A Digital Threat To Dollar Dominance – Analysis – Eurasia Review

By Derek Pew

(FPRI) — Fear and lack of knowledge of cryptocurrency at the highest levels of the US government pose a major threat to national security. 

The emergence of the technological solution provided by the Bitcoin protocol in 2008 (and the myriad of blockchain-based protocols that arose thereafter) and related payment channel networks (PCNs) (global peer-to-peer wealth transfer networks) has opened a Pandora’s Box that forever changes global peer-to-peer wealth storage and transfer. Add to that the rapid advancement of artificial intelligence capable of nearly any solution creation in PCNs and the global monetary system is about to change dramatically.

Yet politicians on both sides of the aisle, as well as much of the national security establishment, do not understand how digital currencies work and are reluctant to take the proactive means to ensure the continued use of the US dollar as the de facto global currency in the context of these new technologies.

The current resistance to exploring the development of a US Central Bank Digital Currency including legislative efforts to prohibit the US Treasury from taking steps to explore its feasibility, is based on misinformation about how digital currencies function and fears about a loss of privacy rights or a government’s ability to control people’s ability to purchase goods and services. The attitude seems to be that the US government has the ability to single-handedly stop global technological development and freeze a pre-digital international monetary landscape in place in perpetuity.

Such efforts are short-sighted and could threaten the position of the US Dollar in the global financial ecosystem. Since the Second World War, a key instrument of US national power has been the global demand for a stable currency in which long-term trade and investment transactions can be denominated and wealth can be stored. The United States benefits from this global demand for its currency—with up to 80 percent of transactions denominated in the dollar—for it maintains the dollar’s stability. Over time, this stability from global demand has led to lower inflation, lower interest rates for US businesses and consumers and has allowed the United States to run its fiscal and trade deficits without incurring negative consequences. The United States also gains enormous leverage from having so much of the world’s economic activity run through the dollar ecosystem in terms of reaping the transaction fees for such activity, accumulating data on global trade and using access to US Dollar denominated accounts and the US financial system as a tool of compellence.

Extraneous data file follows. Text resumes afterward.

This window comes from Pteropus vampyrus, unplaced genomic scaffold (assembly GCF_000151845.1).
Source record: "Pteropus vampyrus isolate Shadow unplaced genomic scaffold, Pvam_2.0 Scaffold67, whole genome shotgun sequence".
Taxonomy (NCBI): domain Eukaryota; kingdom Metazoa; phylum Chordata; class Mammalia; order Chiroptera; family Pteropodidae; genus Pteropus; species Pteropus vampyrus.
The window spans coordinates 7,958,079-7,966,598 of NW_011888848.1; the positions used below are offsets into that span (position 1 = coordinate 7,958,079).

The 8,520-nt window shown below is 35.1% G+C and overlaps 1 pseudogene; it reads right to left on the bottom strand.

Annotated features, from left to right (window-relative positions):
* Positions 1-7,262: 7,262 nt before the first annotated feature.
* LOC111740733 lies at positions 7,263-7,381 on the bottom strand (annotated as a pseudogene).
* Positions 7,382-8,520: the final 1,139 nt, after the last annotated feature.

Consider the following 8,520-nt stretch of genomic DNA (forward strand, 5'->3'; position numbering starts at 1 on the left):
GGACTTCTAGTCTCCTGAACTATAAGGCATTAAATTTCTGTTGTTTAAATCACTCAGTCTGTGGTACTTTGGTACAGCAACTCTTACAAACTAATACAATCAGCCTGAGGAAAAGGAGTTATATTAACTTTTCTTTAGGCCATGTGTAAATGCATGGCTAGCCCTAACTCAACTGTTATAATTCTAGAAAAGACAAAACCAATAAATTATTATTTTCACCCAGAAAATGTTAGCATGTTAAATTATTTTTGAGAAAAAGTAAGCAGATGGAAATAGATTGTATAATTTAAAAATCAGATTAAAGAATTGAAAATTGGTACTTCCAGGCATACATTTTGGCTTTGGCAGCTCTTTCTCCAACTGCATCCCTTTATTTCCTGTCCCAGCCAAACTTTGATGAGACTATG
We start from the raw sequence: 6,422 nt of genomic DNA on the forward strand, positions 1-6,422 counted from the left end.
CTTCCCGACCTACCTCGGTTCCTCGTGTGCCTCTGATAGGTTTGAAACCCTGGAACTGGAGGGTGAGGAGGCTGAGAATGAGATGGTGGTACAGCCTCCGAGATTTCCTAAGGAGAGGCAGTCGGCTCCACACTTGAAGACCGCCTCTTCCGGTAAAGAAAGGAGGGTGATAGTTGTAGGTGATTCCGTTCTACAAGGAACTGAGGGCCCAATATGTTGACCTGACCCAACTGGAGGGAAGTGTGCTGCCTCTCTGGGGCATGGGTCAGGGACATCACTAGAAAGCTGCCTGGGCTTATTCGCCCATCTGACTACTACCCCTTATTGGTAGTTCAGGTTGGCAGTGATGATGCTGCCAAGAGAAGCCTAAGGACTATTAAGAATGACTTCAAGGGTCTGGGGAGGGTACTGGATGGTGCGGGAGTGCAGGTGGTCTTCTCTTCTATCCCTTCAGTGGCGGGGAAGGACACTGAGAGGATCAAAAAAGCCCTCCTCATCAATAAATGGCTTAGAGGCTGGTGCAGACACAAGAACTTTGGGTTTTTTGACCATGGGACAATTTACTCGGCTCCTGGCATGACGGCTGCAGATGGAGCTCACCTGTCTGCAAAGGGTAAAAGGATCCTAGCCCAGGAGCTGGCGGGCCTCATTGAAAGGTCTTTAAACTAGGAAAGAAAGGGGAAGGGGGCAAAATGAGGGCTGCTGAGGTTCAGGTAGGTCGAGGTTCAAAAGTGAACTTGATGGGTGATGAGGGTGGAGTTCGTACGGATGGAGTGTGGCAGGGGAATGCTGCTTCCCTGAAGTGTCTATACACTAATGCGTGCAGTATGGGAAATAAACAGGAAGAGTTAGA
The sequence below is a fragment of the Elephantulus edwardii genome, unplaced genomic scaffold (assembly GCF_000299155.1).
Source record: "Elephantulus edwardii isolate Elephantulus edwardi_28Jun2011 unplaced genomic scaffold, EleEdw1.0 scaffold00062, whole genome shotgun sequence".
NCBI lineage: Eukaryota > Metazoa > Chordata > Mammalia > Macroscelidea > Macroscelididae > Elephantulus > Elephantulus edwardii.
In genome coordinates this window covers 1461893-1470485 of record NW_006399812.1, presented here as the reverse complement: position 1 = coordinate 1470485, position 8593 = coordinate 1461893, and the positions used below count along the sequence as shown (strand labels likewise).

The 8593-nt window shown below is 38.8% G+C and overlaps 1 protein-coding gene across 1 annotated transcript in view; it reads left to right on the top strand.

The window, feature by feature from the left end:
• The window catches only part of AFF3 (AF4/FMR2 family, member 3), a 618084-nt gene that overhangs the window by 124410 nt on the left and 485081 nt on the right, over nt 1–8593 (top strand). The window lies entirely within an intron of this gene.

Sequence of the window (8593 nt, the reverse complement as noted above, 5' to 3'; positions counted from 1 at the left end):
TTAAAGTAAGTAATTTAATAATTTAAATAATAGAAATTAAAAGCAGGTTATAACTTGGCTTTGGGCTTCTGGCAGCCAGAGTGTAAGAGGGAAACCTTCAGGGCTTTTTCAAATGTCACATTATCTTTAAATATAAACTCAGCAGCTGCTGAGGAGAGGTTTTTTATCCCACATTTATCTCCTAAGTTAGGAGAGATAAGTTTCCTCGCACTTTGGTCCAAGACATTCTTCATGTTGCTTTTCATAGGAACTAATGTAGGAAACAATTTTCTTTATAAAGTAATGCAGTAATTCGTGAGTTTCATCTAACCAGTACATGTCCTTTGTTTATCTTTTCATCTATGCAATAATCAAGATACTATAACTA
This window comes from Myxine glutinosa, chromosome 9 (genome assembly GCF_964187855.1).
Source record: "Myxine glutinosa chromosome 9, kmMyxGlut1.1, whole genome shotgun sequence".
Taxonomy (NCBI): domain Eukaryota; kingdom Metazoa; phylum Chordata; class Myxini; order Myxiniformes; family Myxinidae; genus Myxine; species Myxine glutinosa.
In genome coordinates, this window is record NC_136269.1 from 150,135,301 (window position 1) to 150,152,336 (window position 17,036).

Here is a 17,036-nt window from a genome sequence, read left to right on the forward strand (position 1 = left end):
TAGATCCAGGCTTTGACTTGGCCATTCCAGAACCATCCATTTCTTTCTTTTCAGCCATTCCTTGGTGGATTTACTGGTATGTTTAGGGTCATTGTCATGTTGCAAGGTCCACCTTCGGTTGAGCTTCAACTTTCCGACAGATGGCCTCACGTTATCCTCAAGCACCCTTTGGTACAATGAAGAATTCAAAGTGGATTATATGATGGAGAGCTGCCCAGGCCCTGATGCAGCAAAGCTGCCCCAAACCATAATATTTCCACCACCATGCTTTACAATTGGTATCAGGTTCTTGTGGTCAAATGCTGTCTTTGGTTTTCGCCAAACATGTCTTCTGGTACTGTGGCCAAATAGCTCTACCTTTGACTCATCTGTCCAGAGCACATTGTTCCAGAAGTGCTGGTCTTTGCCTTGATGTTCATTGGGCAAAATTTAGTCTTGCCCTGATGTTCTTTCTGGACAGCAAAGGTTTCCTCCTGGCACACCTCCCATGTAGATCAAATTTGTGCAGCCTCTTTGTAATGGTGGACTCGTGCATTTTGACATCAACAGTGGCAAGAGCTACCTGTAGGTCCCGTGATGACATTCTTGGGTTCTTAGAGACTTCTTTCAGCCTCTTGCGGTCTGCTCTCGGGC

While much of US national security establishment focuses on whether another national currency can displace the position of the dollar, for example, the Chinese Yuan (renminbi) , much less attention has been paid to the creation of new mechanisms for facilitating trade, investment, and wealth storage in US Dollars in the context of the global movement towards digital currencies and PCNs. Similarly, there has been a great deal of attention paid to non-national or democratized cryptocurrencies like Bitcoin as a threat instead of an opportunity. While these cryptocurrencies face challenges in terms of scaling and price stability in ways that facilitate the millions of daily transactions that traditional national currencies handle easily, from the purchase of a cup of coffee to setting up a credit line for millions of dollars, entrepreneurs are finding ways to utilize these new technologies in other forms of wealth storage and transfer. One such method is the development of a stablecoin: a digital currency that pegs its value to an external reference with relatively stable value.